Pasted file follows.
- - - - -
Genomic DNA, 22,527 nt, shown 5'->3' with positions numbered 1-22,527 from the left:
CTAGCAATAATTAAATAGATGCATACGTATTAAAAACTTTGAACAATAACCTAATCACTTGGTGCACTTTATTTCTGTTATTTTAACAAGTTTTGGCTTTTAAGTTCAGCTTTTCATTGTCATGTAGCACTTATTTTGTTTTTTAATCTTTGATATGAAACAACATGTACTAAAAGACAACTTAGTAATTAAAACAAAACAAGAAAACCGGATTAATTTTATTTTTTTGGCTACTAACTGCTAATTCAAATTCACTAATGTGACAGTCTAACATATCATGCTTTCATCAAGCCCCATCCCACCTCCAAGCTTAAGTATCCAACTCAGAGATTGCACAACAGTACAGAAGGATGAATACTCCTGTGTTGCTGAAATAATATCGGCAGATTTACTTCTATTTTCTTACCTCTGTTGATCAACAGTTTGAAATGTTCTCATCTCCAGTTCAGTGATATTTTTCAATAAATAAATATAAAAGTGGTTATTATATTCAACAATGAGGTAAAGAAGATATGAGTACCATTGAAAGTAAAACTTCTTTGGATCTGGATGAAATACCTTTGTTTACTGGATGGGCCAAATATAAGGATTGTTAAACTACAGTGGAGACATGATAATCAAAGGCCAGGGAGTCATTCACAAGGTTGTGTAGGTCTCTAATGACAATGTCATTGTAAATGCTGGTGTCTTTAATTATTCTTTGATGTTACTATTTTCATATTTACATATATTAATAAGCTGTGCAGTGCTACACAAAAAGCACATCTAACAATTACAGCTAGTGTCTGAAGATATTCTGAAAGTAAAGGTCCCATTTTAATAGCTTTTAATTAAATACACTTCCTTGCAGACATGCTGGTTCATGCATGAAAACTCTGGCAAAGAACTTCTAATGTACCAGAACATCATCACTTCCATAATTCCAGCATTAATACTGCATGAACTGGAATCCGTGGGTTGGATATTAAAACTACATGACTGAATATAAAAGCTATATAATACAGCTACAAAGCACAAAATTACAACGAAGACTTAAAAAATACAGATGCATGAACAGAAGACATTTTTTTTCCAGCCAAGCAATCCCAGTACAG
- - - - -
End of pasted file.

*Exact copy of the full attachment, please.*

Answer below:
Genomic DNA, 22,527 nt, shown 5'->3' with positions numbered 1-22,527 from the left:
CTAGCAATAATTAAATAGATGCATACGTATTAAAAACTTTGAACAATAACCTAATCACTTGGTGCACTTTATTTCTGTTATTTTAACAAGTTTTGGCTTTTAAGTTCAGCTTTTCATTGTCATGTAGCACTTATTTTGTTTTTTAATCTTTGATATGAAACAACATGTACTAAAAGACAACTTAGTAATTAAAACAAAACAAGAAAACCGGATTAATTTTATTTTTTTGGCTACTAACTGCTAATTCAAATTCACTAATGTGACAGTCTAACATATCATGCTTTCATCAAGCCCCATCCCACCTCCAAGCTTAAGTATCCAACTCAGAGATTGCACAACAGTACAGAAGGATGAATACTCCTGTGTTGCTGAAATAATATCGGCAGATTTACTTCTATTTTCTTACCTCTGTTGATCAACAGTTTGAAATGTTCTCATCTCCAGTTCAGTGATATTTTTCAATAAATAAATATAAAAGTGGTTATTATATTCAACAATGAGGTAAAGAAGATATGAGTACCATTGAAAGTAAAACTTCTTTGGATCTGGATGAAATACCTTTGTTTACTGGATGGGCCAAATATAAGGATTGTTAAACTACAGTGGAGACATGATAATCAAAGGCCAGGGAGTCATTCACAAGGTTGTGTAGGTCTCTAATGACAATGTCATTGTAAATGCTGGTGTCTTTAATTATTCTTTGATGTTACTATTTTCATATTTACATATATTAATAAGCTGTGCAGTGCTACACAAAAAGCACATCTAACAATTACAGCTAGTGTCTGAAGATATTCTGAAAGTAAAGGTCCCATTTTAATAGCTTTTAATTAAATACACTTCCTTGCAGACATGCTGGTTCATGCATGAAAACTCTGGCAAAGAACTTCTAATGTACCAGAACATCATCACTTCCATAATTCCAGCATTAATACTGCATGAACTGGAATCCGTGGGTTGGATATTAAAACTACATGACTGAATATAAAAGCTATATAATACAGCTACAAAGCACAAAATTACAACGAAGACTTAAAAAATACAGATGCATGAACAGAAGACATTTTTTTTCCAGCCAAGCAATCCCAGTACAG